By Ken Schechet
This is the second in a series of dispatches from our correspondent, Ken Schechet, who is eating his way through Asia.
Singapore is probably the most food obsessed place I’ve ever been. It is a constant topic of conversation. Cab drivers ask you where you’ve eaten. It’s a place where WTF stands for “Where’s the Food” (I didn’t make that up. It was on a billboard.) Being a major trading and banking center there are no end of fine restaurants, but what Singapore is famous for is street food.
Street food used to be a problem. Vendors were clogging up important parts of town and they had a reputation of being unsanitary. In the 1970’s the government swept them all off the street and put them in Hawker Centers. These are facilities with stalls for the vendors, common seating, a roof, and sanitation. They spread all over the city and have recently been supplemented by indoor, air conditioned food courts located primarily in shopping malls.
If you are not familiar with Asia, particularly Hong Kong, Malaysia, Singapore, and even Australia, one of the first things you need to understand is that here a food court is a good thing. This is where you get the real stuff, and get it very inexpensively. Hawkers are serious cooks. One famously took down Gordon Ramsey in a cooking contest. They have inspired famous chefs like Jean-Georges Vongerichten, who opened a street food themed restaurant named Spice Market in Manhattan that spawned locations in Mexico and Qatar. Anthony Bourdain, who is totally enamored of these places, is in the process of building a Singapore style Hawker Center on a pier in the Hudson River in New York. The final homage was paid last year when two Singapore Hawkers were each awarded a Michelin star to recognize the importance and quality of this kind of food. So now you can get a Michelin starred meal for two dollars if you want to wait on a long line.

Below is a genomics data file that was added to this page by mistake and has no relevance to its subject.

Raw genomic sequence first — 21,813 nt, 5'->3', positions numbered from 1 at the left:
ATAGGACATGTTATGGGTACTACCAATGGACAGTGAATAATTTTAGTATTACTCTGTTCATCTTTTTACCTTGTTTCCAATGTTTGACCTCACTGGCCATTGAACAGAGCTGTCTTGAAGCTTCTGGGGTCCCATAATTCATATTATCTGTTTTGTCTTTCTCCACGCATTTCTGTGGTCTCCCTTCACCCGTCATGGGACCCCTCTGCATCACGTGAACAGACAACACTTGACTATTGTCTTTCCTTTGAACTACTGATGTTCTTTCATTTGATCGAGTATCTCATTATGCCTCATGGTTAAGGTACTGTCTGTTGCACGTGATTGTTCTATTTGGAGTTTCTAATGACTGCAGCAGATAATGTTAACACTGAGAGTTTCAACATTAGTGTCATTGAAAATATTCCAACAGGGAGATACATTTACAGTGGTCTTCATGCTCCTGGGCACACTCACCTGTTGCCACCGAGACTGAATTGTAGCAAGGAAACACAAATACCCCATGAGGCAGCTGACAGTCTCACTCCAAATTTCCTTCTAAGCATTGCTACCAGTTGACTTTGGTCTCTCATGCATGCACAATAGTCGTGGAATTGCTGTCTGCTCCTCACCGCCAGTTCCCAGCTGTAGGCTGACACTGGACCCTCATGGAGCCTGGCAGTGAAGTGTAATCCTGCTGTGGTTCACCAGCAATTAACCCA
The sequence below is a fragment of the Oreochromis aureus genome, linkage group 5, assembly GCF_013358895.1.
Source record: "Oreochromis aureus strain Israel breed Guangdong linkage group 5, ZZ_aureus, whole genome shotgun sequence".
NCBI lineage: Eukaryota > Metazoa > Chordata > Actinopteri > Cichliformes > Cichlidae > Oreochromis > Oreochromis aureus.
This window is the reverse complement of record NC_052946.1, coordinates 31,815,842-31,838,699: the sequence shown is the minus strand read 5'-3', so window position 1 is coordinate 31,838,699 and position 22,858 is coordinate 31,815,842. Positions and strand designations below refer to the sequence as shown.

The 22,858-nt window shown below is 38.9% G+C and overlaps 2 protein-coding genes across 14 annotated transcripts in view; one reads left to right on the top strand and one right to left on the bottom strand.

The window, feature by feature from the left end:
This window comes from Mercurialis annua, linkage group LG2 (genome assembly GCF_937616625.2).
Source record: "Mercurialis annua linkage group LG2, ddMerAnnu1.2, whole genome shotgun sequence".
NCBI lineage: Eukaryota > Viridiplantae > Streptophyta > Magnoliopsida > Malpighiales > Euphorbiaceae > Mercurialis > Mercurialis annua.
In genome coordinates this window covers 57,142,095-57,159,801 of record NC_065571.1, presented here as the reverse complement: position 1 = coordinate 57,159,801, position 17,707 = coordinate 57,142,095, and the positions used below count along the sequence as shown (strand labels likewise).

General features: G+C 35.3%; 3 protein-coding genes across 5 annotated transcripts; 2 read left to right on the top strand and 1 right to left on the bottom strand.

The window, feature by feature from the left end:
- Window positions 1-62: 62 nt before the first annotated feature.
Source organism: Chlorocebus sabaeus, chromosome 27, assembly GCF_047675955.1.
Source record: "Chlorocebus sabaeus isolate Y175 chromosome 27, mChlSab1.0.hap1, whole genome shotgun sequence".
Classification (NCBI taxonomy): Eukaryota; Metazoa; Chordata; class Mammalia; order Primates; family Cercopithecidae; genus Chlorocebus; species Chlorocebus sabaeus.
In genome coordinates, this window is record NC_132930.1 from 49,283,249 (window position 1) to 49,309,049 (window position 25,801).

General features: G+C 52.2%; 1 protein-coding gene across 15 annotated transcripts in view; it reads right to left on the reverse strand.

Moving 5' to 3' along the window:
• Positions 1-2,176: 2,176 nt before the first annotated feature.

Singapore was recognized as a strategic location by the British East India Trading Company in the 1800’s, and they developed it. The driving force behind this was Sir Samford Raffles and it seems like half the city is now named after him. Workers were brought in from China, India, Malaysia, and Middle East to build the necessary facilities. Each of these groups was given an area to live in and those wonderful ethnic neighborhoods still exist today.
I began my adventure in the Middle Eastern section known as
Kampong Glam. Just in case you’re not
sure where you are, the main drag here is named Arab Street. The area is full of shops selling Middle
Eastern clothes, silks, spices, chandeliers, etc. The sights and smells are wonderful. The most colorful street is Bussorah Street,
named after a place in present day Iraq.
It is a one block pedestrian mall filled with shops and restaurants. At one end is the large Sultan Mosque and at
the other end is the Kampong Glam Cafe which had been recommended to me. It was very busy at lunchtime with a long
line at the counter and this was one of the few places where not a lot of
English was spoken, so I just pointed at things that looked good and wound up
with a delicious plate of food for about $5.
There was shrimp, eggplant, other vegetables that I didn’t recognize,
and rice. A wonderful array of
flavors. I was off to a good start.
If you walk west on Arab Street you will eventually wind up in Little India. Similar idea to Kampong Glam, just different fabrics, goods, spices and smells. You really could think you were in India. The main food attraction is the Tekka Center, which is a large market with a Hawker Center in it featuring all sorts of Indian food. Since I had arranged a tour of some Hawker Centers for that night I opted for a vegetarian restaurant that had been recommended by a friend who lived in Singapore for years called Komala Vilas. This was really a standalone hawker stall where you order at a counter, find a seat, and the food is brought to you. I had an excellent vegetable biryani served on a banana leaf for $6.